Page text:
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Memories of Bocas Lit Fest 2018

Published: 
Sunday, May 6, 2018

You will love again the stranger who was yourself.

Derek Walcott The NGC Bocas Literary Festival in April was just that, a canvas of the Caribbean greeting itself, our islands saying to ourselves, to writers, filmmakers, performance artists, to children (who began participating when they were ten since 2009 when Marina Salandy

Brown founded the festival and who deserves a statue in Woodford Square for her contribution to Caribbean literature) and are now 18, saying the time is here, this is us, let us love the stranger within ourselves, given over to colonizers when they uprooted us from Africa, India, enslaving us, taking our language, history, our very sense of selves.

Now that we have been independent for over half a century, with self-rule, armies, oil, universities, we surely can’t hold the ‘whites’ responsible for the brutality of their forefathers.

The whites, like the Syrians, Chinese, Nigerians, Venezuelans are assimilated minorities now. We Caribbeans, must be careful not to be former victims who turn abusers. We can’t waste precious time we need to create ourselves, to bully, blame, abuse, pillory and pull down minorities to ‘feel good’ about ourselves. Hate stops at hate. The battle was between forefathers. Not us.

We, broken strands of all continents do not see ourselves in ancient fixed temples and landscapes of the homes of our ancestors.

We are following the band of fluid Tantan and Saga boy, fully ourselves, both holding our mother countries close in whatever way we chose, but more interested in the present, marvelling at who we are and can be when we are melded to one another.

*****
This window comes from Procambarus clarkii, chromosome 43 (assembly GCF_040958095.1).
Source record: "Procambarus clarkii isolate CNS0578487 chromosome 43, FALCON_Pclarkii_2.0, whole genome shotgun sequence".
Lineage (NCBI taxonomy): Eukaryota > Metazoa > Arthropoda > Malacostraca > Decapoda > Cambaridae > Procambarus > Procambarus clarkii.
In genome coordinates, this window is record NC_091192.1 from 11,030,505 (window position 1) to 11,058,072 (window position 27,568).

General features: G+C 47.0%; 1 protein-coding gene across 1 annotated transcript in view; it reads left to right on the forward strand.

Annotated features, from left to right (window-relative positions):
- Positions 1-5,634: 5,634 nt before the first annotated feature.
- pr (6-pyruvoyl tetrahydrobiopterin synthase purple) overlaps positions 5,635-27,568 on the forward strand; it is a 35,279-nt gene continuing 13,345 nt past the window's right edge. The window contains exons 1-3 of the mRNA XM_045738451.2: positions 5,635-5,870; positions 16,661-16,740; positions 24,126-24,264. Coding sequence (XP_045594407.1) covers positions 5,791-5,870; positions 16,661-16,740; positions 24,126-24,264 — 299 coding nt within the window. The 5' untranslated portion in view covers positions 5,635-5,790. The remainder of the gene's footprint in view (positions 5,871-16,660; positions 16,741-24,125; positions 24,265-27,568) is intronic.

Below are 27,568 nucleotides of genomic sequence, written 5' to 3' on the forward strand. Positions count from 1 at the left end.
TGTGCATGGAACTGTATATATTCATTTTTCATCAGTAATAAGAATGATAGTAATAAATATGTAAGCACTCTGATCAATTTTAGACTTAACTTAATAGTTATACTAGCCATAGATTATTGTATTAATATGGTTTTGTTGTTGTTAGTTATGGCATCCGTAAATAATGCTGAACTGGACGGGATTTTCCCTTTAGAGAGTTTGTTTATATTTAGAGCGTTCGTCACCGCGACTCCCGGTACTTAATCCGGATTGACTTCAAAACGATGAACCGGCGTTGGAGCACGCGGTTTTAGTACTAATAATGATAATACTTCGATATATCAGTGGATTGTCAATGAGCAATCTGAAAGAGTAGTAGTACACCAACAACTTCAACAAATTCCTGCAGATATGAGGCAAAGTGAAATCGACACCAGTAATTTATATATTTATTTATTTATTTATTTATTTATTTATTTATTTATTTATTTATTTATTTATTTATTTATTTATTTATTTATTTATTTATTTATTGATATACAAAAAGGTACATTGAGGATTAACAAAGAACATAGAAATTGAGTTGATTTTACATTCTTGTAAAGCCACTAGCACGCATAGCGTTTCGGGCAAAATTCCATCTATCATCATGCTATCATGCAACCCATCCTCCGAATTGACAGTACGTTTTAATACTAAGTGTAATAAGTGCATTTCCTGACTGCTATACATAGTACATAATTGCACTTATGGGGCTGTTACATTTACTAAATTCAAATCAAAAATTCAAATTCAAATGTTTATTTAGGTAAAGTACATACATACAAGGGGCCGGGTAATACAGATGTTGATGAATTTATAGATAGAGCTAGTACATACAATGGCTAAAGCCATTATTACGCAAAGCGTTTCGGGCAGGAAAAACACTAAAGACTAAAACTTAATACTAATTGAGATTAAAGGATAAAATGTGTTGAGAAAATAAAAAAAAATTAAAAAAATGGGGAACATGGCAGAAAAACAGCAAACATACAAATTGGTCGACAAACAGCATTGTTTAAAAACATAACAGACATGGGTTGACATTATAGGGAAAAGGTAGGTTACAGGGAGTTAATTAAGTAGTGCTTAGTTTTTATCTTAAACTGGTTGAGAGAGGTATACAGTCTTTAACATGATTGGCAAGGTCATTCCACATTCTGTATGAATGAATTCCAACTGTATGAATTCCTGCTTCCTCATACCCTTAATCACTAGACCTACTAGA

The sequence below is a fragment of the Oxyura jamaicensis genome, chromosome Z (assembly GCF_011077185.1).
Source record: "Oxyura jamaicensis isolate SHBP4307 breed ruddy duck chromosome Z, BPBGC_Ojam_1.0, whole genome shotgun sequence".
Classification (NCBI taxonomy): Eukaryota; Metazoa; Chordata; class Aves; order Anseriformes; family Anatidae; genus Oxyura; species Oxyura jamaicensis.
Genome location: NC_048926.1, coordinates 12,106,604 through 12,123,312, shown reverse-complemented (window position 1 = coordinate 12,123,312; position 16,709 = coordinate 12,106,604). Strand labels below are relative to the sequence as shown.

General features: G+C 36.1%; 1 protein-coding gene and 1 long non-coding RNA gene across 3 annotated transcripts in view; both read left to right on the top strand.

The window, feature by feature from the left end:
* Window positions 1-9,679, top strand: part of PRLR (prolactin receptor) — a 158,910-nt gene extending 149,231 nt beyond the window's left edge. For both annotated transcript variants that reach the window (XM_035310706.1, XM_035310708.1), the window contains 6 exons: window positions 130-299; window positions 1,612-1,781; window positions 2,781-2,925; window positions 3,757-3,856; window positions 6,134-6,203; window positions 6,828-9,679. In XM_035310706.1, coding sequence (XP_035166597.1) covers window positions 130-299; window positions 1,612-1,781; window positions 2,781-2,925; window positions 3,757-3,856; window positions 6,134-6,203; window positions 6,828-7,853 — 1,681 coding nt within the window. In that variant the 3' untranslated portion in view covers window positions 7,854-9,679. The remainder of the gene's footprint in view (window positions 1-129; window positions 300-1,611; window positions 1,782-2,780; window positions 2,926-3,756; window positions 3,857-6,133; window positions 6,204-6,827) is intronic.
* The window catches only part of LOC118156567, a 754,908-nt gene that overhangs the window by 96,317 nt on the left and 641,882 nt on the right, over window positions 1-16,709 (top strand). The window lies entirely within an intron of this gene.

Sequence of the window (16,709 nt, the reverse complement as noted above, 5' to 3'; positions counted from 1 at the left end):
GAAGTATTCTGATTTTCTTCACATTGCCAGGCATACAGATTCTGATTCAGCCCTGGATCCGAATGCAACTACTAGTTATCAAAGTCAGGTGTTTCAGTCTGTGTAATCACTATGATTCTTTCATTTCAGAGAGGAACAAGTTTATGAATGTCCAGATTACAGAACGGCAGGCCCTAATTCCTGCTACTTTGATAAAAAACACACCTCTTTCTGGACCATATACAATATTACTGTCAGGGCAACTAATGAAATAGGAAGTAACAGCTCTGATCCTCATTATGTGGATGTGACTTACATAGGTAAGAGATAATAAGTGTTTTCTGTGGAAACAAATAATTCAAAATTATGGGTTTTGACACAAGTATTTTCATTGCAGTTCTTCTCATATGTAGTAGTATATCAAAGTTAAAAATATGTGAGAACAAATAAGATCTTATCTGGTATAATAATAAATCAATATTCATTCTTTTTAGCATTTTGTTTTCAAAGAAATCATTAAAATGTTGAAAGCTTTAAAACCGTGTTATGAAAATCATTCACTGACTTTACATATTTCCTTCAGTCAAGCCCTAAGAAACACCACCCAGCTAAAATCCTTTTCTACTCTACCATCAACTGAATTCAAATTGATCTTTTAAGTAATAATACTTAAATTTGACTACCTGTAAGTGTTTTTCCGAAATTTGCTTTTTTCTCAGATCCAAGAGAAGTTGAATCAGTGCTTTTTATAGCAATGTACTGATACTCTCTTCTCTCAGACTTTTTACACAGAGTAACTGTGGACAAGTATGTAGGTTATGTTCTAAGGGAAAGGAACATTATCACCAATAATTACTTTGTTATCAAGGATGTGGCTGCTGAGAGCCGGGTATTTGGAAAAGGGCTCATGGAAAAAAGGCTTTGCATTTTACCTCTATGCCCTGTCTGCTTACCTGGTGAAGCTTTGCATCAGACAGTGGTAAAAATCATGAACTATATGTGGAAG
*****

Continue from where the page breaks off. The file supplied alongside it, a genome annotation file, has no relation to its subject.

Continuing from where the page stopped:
To our past of enslavement and indentureship, we say, take that. It’s now.

We ting. We language. We have taken the language of our masters and turned into our own ‘dialect’, and winning international awards for it.

We know too, that if art which is the truth because it’s raw, is created from peeling off layers of our skin, has a gatekeeper (it’s not politics or social studies or history), will die if it is policed, if you are or a recent immigrant, white, pink, green, lived in Alaska, didn’t go to university or can’t read music.

Then art vanishes because it resides in the creative imagination and cannot be policed.

Over Bocas this year with a canvas of over a hundred events - readings, workshops, films, literary conversations, current affairs, performance art on everything from what makes island writing unique, to meeting the Naipauls, to the buzz of the full house of kindred spirits in Little Black Box at the launch of Maria Nunes’ photography on ‘Carnival dreamers and makers,’ as Blue Devils breathed fire by the mango tree and Moko Jumbies wandered amongst us. There was Mariel Brown’s documentary on writer Wayne Brown, leaving her audience sobbing with its raw beauty; There was Barbara Jenkins launching her novel ‘De Rightest place’, there were conversations with Eleanor Catton, the youngest ever winner of the Man Booker Prize; a theatrical adaptation of CLR James’ classic account of the Haitian Revolution from the Black Jacobins. While the intellect stretches, open and skinned, nerve ends may explode.

That’s what happened to some writers when coinciding with Bocas in an essay in an online publication, when Poet A (black) essentially called out writer B (white) querying her authenticity as a Caribbean writer, decrying her privilege due to her race. The fallout from this, the essay being taken down and put up again, led to people identifying more with experiences of race, and post-colonial shades of pain.

My only issue with it is that because it was a personal salvo, its discourse curdled, degenerated into racism, hate speech.

I don’t doubt that the lashing out from both sides came from deep hurt, related to belonging, or not belonging, a deep historical outrage over cultural appropriation, and in the mix, a friendship that was betrayed.

Marina Salandy-Brown believes salvos between writers, one group claiming authenticity over another, can damage the fledgling Caribbean literary community as “we are so established that we can turn against one another, or “slash and burn.”

In the end when writers attack one another personally, literature loses.

We are set back with atavistic hurt. In ,the meantime, the Poui floated around Bocas and for all of us loving these islands, it, like the festival fell like a longed for benediction.

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